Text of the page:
Numpy, which is short for *Numerical Python*, is a library that helps work with multi-dimensional arrays and matrices in python. Using numpy, the arrays in python can be processed at a faster rate. It is an open-source library for performing scientific computations and logical and mathematical operations on python arrays. Numpy has several inbuilt functions, and in this article, we shall be talking about one such function – **Numpy ifft**.

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## What is the Numpy ifft Function?

**The Numpy ifft is a function in python’s numpy library that is used for obtaining the one-dimensional inverse discrete Fourier Transform. It computes the inverse of the one dimensional discrete Fourier Transform which is obtained by numpy.fft. **

**The main application of using the numpy.ifft function is for analyzing signals. Here ‘ifft’ stands for ‘Inverse Fast Fourier Transform’. Direct conversion of discrete Fourier Transform into its inverse uses high computation power. So, we use numpy.ifft as it performs the inverse at a faster rate. **

## About Inverse Fourier Transform

Before going into NumPy’s ifft function, we shall learn first about what is inverse Fourier transform. Fourier Transform converts time signals to their frequency, and *Inverse Fourier Transform* converts it back into their respective time signals.* *

Image processing, image compression, analyzing signals, audio compression, image reconstruction, etc.**,** are the various applications of *Inverse Fourier Transform* in python. By using* inverse Fourier transform*, we convert the signals from their frequency domain to their time domain.

## Syntax of numpy ifft

**The syntax of the ifft function in numpy is : **

fft.ifft(a,n=None,axis=-1,norm=None)

## Parameters:

**a**: It is the input array which has to be transformed.

**n**: It is the optional parameter whose value is None by default. It is the length of the transformed axis of the output. If n is not given, then the input length is according to the axis value specified. If n is smaller than the length of the input, then the input is cropped. Else if n is greater, then padding with zero is performed on the input.

**axis**: This is again an optional parameter that has the value of a negative one by default. If the **n** value is not given, then the axis variable is given the value of the axis over which the inverse has to be computed.

**norm**: It is an optional value that is ‘backward’ by default. It indicates the direction of the pair of transforms. The value can be either ‘forward,’ ‘backward,’ or ‘ortho.’

## Return value:

**out** : The output is the transformed complex n dimensional array.

## Numpy ifft using python

Lets us now implement the ifft function in python. For that, first, we shall import the numpy library.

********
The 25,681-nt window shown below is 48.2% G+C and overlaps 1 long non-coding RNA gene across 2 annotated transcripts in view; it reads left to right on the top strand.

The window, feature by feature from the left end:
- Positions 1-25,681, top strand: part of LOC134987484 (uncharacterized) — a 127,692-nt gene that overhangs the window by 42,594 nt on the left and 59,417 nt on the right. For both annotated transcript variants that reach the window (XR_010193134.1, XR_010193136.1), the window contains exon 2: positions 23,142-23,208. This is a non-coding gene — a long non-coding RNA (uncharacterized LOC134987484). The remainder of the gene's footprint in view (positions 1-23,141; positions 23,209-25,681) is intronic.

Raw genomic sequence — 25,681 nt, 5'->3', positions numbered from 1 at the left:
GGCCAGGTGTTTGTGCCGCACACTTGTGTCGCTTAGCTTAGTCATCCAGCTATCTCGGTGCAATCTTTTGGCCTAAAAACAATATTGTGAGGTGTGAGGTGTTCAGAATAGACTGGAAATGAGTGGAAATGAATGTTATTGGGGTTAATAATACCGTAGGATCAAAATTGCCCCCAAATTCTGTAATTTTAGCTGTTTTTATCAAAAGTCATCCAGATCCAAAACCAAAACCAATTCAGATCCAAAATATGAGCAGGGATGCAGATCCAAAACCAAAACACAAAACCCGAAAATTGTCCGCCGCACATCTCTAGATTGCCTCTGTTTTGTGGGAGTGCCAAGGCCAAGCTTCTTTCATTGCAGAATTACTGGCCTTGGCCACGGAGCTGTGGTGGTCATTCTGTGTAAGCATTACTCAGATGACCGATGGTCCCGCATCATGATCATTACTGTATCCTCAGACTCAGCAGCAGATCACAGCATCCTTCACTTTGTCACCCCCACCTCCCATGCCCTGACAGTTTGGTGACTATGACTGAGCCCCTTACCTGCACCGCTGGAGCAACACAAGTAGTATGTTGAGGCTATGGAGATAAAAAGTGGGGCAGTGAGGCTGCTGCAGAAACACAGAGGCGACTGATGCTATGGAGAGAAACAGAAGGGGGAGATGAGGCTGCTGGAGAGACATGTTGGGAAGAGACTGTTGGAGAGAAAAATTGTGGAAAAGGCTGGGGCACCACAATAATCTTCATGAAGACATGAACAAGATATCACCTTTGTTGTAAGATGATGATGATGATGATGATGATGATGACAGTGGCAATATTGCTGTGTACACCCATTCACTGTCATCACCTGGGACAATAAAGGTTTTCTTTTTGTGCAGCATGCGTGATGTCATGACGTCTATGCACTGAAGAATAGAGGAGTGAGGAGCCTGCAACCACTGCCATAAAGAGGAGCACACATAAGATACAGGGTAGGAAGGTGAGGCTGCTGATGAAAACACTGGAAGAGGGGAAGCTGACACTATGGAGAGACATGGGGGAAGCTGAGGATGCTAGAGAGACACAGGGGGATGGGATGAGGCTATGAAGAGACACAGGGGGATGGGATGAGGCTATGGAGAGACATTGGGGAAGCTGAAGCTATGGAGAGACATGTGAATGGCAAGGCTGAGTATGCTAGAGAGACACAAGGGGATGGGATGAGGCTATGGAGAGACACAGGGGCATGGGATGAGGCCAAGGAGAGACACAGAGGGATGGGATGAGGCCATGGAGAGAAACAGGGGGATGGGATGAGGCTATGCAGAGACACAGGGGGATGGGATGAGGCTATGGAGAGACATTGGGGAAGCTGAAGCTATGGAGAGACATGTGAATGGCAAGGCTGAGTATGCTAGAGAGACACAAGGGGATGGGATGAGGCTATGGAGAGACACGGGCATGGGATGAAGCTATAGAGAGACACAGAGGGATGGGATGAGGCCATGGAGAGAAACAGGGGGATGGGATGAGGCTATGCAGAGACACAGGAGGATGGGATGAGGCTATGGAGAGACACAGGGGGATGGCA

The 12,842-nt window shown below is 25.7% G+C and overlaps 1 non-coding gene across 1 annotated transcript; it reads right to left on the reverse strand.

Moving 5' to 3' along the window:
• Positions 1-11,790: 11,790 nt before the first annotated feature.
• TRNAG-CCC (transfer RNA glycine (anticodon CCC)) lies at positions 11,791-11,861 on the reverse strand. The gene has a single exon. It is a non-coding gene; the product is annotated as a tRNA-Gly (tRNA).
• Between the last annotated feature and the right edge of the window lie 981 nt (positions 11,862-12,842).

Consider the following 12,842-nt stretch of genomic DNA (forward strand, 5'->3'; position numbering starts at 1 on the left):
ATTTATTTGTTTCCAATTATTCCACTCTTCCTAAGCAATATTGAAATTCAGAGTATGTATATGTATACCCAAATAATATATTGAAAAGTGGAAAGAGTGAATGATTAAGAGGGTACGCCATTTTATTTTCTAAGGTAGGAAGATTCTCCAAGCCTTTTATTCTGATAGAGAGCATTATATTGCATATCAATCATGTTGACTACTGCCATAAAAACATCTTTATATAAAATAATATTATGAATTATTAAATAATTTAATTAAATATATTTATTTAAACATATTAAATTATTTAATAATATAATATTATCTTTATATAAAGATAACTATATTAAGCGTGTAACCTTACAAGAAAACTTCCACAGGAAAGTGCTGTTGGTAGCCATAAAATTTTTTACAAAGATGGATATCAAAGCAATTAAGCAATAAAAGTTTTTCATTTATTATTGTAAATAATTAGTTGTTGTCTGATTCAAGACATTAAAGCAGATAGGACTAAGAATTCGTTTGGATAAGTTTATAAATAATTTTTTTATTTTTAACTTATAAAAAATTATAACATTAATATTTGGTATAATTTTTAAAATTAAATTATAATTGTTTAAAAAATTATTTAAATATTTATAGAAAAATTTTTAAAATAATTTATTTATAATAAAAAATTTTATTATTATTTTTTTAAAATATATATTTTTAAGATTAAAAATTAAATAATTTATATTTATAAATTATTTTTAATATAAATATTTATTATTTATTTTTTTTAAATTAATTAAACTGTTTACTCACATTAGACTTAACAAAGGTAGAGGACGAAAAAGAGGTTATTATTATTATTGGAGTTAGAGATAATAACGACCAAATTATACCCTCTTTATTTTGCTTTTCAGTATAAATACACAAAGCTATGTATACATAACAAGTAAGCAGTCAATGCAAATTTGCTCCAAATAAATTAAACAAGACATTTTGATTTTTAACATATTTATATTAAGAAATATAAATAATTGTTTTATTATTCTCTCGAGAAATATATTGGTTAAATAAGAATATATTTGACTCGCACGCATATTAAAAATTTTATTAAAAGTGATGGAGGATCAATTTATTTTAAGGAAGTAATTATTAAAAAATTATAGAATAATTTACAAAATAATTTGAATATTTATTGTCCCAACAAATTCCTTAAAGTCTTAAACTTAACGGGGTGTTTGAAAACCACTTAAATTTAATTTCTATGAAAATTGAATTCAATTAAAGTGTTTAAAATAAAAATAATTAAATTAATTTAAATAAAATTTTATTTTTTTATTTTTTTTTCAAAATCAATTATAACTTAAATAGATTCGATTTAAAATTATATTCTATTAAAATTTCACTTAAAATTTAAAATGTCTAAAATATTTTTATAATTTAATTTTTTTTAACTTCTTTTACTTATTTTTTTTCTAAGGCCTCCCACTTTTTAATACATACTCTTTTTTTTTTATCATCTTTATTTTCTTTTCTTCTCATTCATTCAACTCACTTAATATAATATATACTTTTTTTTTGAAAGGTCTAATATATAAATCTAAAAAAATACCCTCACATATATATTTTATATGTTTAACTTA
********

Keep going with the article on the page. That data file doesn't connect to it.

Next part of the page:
```
import numpy as np
```

Then, after importing numpy, we will create a one-dimensional array using the numpy *array()* function.

```
array = np.array([1,5, 4,3])
```

Here, we shall perform the Fourier transform of the given array first. For that, we shall use *fft.fft()* function present in numpy. **The fft() function takes the same parameters as the ifft() function. **

**The only difference is that it computes a one dimensional discrete Fourier Transform whereas ifft() shall do the inverse of the value obtained by fft().**

```
ft = np.fft.fft(array)
```

Now, to do inverse Fourier transform on the signal, we use the *ifft()* funtion. We use the *‘np.fft.ifft()*‘ syntax to access the* iffit()* function.

We shall pass the *‘ft’* variable as an argument to the *ifft()* function. This will perform the inverse of the Fourier transformation operation.

```
ift = np.fft.ifft(ft)
```

Now, we shall print both the variables – *‘ft’ *and* ‘ift’* obtained out of Fourier transformation and inverse Fourier transformation respectively.

```
print(ft)
print(ift)
```

**The output is:**

[13.+0.j -3.-2.j -3.+0.j -3.+2.j] [1.+0.j 5.+0.j 4.+0.j 3.+0.j]

As seen above, when we performed inverse of the Fourier transformation, we got our original array back.

[ 1. + 0.j , 5+0.j , 4+0.j , 3+0.j ] is equal to [ 1, 5, 4, 3 ].

Here as you can see, the output is in the form of complex numbers. Complex numbers are in the form of* ‘a + bi’ *where a is the real part of the number and b is the imaginary part.

If you don’t want the answer in complex numbers, we can convert it into an absolute form. For that, we can use the *abs() *function present in the numpy library.

```
print(np.abs(ft))
print(np.abs(ift))
```

**The output will be:**

[13. 3.60555128 3. 3.60555128] [1. 5. 4. 3.]

However, note that if you cannot use the absolute value obtained from the fft() function for performing inverse, it will not give the same result.

## Also, Read

## FAQ’s

**rfft() vs fft()**

The key difference between rfft() and fft() is the speeds at which both work. Using rfft() is faster than using fft() because rfft() does not calculate the negative half of the frequency spectrum.

**scipy.ifft() vs numpy.ifft()**

As the name suggests, the scipy.ifft() function is accessed through the scipy library and the numpy.ifft() function is accessed through the numpy library. The difference is that the scipy.ifft() contains more features than the numpy.ifft() function, and because of that, it is preferred compared to the numpy library.

That is all, folks! If you have anything to share, we would love to hear you in the comments.

*Until then, Keep Learning!*